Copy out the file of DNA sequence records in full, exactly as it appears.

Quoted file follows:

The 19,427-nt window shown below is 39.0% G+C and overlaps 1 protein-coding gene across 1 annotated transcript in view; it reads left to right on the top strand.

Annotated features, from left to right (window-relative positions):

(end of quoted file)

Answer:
The 19,427-nt window shown below is 39.0% G+C and overlaps 1 protein-coding gene across 1 annotated transcript in view; it reads left to right on the top strand.

Annotated features, from left to right (window-relative positions):